PUBLICATION • Journal article
Environmental change and ecosystem functioning drive transitions in social-ecological systems: A stylized modelling approach
Sustainable management of social-ecological systems requires an understanding of how anthropogenic climate- and land use change may disrupt interactions between human societies and the ecosystem processes they depend on. In this study, we expand an existing stylized social-ecological system model by explicitly considering how urbanizing societies may become less dependent on local ecosystem functioning. This expansion is motivated by a previously developed conceptual framework suggesting that societies may reside in either a green loop and be strongly dependent on local ecosystem processes, or in a red loop where this dependency is weaker due to imports of natural resources from elsewhere. Analyzing the feasibility and stability of local social-ecological system states over a wide range of environmental and socio-economic conditions, we observed dynamics consistent with the notion of green loop-dominated and red loop-dominated societies comprising alternate stable social-ecological states. Based on systems’ inherent dependencies on local ecosystem processes, responses to environmental change could comprise either transitions between green loop- and red loop-dominated states, or collapse of either of these states. Our quantitative model provides an internally consistent mapping of green loop- and red loop-dominated states, as well as transitions between or collapses of these states, along a gradient of environmental conditions.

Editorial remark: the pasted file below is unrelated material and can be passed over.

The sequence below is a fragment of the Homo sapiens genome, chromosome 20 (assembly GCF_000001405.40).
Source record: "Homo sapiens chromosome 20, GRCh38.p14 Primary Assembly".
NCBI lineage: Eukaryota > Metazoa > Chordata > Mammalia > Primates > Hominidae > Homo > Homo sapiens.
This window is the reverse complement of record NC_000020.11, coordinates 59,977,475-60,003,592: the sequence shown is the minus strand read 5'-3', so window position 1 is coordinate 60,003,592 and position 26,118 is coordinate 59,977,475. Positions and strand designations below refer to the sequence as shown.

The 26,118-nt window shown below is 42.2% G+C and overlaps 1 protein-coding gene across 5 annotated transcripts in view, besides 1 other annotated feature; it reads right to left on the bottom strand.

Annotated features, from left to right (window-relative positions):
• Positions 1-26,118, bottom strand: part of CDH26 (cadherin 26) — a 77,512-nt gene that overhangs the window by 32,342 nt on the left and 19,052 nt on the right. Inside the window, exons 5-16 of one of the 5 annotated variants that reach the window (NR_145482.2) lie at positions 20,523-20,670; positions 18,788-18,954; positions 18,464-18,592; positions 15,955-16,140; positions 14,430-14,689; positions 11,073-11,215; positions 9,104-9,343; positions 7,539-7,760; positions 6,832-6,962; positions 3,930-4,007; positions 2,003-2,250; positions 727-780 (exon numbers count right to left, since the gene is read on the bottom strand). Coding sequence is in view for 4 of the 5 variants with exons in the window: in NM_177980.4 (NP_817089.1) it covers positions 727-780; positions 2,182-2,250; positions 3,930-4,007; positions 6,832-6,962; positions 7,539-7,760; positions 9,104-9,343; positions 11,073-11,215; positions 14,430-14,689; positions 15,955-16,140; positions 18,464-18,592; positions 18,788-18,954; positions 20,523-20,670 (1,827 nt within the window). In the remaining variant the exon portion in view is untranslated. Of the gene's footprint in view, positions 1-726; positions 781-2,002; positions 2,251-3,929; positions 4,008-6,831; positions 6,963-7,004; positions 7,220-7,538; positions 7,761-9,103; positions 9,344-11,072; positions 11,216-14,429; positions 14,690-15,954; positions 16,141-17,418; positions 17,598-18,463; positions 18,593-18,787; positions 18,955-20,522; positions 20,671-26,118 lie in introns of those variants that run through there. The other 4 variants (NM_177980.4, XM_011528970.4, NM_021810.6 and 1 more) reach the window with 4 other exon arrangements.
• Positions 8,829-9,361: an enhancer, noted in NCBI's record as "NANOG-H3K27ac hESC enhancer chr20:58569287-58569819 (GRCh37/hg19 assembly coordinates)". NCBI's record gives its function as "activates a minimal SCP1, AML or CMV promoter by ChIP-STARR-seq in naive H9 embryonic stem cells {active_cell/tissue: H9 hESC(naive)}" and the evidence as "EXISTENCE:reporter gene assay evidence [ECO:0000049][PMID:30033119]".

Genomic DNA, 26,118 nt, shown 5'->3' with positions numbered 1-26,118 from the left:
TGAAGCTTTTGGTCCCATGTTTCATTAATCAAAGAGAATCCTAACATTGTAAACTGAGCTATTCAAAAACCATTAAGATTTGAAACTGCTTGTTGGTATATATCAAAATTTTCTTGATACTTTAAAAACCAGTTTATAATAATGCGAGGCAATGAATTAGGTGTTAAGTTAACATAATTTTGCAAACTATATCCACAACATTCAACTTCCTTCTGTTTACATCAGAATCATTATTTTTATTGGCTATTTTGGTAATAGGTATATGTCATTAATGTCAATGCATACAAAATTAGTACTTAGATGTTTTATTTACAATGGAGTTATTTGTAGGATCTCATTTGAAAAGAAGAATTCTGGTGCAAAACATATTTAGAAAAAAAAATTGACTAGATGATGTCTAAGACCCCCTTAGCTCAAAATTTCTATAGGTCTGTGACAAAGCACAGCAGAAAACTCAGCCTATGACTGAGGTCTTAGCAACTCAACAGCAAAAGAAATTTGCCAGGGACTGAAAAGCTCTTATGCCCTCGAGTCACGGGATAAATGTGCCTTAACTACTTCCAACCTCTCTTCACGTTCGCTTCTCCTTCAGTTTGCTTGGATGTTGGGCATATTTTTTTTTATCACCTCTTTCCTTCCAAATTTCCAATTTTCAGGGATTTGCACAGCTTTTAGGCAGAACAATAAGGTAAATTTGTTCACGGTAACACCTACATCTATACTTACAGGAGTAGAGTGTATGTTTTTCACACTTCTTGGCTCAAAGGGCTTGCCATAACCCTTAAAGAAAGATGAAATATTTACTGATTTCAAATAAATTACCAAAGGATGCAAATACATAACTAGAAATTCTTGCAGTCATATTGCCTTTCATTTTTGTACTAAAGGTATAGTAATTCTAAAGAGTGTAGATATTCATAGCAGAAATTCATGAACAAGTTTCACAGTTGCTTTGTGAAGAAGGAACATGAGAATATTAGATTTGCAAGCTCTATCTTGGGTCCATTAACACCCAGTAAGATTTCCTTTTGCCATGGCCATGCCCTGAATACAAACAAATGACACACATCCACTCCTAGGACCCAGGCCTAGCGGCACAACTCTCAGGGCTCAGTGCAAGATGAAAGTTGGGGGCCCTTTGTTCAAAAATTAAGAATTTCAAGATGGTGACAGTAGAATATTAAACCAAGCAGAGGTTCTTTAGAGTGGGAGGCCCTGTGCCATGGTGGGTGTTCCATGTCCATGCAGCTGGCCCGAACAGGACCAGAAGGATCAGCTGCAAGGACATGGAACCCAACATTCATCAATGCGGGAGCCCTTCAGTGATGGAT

Keywords: Bifurcation analysis, Dynamical systems modelling, Green loop, Human-environment feedbacks, Red loop, Social-ecological system transitions, Societal traps
Eppinga, M.B., H.J. de Boer, M.O. Reader, J.M. Anderies, and M.J. Santos. 2023. Environmental change and ecosystem functioning drive transitions in social-ecological systems: A stylized modelling approach. Ecological Economics 211:107861.READ ONLINE